The filing season has passed and many taxpayers are relieved to have their filings completed and submitted. A collective sigh of relief has been had as there little to be concerned about until next year. This is true for most taxpayers, but for those who have had $10,000 or more in a foreign financial account there is one last thing to do. The Report of Foreign Bank and Financial Accounts (FBAR), FinCEN 114, must be filed on or before June 30th, 2016, for tax year 2015. As time quickly runs out it’s essential to determine if there is an obligation and prepare the filing for submission. To help clients, prospects and others understand the requirements; JLK Rosenberger has provided a summary of key points below.
There are many rules that guide which individuals and companies are required to submit a FBAR filing. Broadly speaking any U.S. person (citizen, resident alien or U.S. registered company) that owns interest in or has authority over a foreign financial account that exceeds $10,000 is required to file. Qualifying accounts include bank accounts, securities accounts, and insurance policies with a cash value or a brokerage account held in a foreign country. Note that accounts held in foreign branches of U.S. banks do not require a filing to be submitted.
Failure to file a FBAR report can result in large penalties including both civil and criminal penalties. Currently there are different types of penalties assessed depending on the circumstances around the failure. The IRS is most harsh on those taxpayers that it deems were willful in the failure to file. For these individuals the maximum penalty is either $10,000 or 50% of the account balance at the time of violation (whichever is greater). Note that these penalties are assessed each year the filing was missed, so the sting can be quite potent if several years of filings were missed.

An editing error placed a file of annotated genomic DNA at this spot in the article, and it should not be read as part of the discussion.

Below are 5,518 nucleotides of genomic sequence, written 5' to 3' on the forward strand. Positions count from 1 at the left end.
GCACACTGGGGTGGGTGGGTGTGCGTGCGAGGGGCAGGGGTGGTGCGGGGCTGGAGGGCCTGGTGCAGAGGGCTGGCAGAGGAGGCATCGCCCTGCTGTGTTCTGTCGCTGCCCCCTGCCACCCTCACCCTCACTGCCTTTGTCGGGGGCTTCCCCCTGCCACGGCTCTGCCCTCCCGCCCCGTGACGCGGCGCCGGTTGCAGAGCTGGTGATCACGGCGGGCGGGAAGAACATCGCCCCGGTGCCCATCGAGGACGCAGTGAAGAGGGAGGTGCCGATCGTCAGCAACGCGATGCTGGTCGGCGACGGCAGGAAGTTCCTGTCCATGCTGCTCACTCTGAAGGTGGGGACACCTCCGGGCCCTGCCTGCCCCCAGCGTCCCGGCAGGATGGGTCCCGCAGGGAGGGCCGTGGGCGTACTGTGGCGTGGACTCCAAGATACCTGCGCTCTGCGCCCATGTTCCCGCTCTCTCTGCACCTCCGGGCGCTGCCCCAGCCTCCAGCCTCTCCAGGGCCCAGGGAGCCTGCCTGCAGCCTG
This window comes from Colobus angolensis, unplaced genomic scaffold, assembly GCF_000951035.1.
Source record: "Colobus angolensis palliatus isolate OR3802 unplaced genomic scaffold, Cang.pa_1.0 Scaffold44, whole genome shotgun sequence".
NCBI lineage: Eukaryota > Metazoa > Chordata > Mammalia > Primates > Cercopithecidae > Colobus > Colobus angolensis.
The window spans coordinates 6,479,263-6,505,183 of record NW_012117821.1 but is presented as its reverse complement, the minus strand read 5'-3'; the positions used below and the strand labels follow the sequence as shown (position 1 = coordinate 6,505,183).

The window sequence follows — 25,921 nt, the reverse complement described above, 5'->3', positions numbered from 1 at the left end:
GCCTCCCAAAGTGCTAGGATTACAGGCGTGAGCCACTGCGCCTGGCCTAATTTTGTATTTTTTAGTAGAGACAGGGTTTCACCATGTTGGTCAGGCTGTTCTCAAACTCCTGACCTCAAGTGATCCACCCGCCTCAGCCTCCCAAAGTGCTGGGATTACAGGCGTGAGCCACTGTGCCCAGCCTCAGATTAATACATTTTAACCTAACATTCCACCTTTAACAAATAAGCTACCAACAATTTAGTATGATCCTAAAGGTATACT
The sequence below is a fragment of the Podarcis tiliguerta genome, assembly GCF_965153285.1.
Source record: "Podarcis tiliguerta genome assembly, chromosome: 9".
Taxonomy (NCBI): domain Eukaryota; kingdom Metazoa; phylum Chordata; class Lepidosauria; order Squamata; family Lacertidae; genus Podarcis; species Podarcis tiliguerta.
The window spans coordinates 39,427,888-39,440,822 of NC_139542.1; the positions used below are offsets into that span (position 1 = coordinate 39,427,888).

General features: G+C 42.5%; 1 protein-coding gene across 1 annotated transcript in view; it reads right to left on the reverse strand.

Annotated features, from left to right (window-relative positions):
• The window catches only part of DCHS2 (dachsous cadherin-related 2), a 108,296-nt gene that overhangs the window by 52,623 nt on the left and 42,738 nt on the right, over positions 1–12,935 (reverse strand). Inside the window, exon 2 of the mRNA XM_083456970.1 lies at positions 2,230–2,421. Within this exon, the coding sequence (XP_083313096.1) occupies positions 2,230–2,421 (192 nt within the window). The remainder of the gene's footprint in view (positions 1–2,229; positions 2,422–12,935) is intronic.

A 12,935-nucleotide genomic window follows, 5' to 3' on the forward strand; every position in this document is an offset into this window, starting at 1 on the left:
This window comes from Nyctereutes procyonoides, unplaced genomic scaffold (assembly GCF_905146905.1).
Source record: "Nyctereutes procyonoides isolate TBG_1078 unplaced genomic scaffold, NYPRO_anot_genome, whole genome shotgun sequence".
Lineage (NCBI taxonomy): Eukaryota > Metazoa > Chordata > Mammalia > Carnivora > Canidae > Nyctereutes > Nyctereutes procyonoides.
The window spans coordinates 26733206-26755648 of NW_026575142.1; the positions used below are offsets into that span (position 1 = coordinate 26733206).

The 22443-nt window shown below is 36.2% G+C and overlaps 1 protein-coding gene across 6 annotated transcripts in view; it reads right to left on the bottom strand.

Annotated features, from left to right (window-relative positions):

Non willful violations can result in a lower penalty. Currently there is a $10,000 per violation penalty which can include violations for not making the filing or omitting accounts from an existing filing. Remember that penalties can be imposed for several year so the net of fines can easily reach tens of thousands of dollars.
It’s important to remember that this is the last year that FBAR filings are due on June 30th. Last year Congress moved the filing deadline to April 15th to ensure consistency with other individual tax filings. So that means in 2017, the filing for tax year 2016 will be due earlier. Similar to individual income tax returns an extension may be filed for up to six months, with a filing deadline of October 15th.
The other change is that first time filers for tax year 2016 are provided with additional relief. If the filing deadline is missed and no extension is requested, the IRS will provide relief by waiving penalties and interest in most cases. This allows individuals not familiar with the filing requirements or process the opportunity to come into compliance without being subject to large penalties. However, it’s worth noting again that this is for first time filers only.
Interested in learning whether you have a filing requirement for 2015 or prior years? If you have not made a necessary filing in the past then it’s important to speak with a qualified professional before communicating with the IRS. You may eligible for one of the penalty relief programs available. If you have questions about FBAR requirements, filing process, or need help preparing the filing, JLK Rosenberger wants to help! For additional information please contact us at 949-860-9902, or click here to contact us. We look forward to speaking with you soon.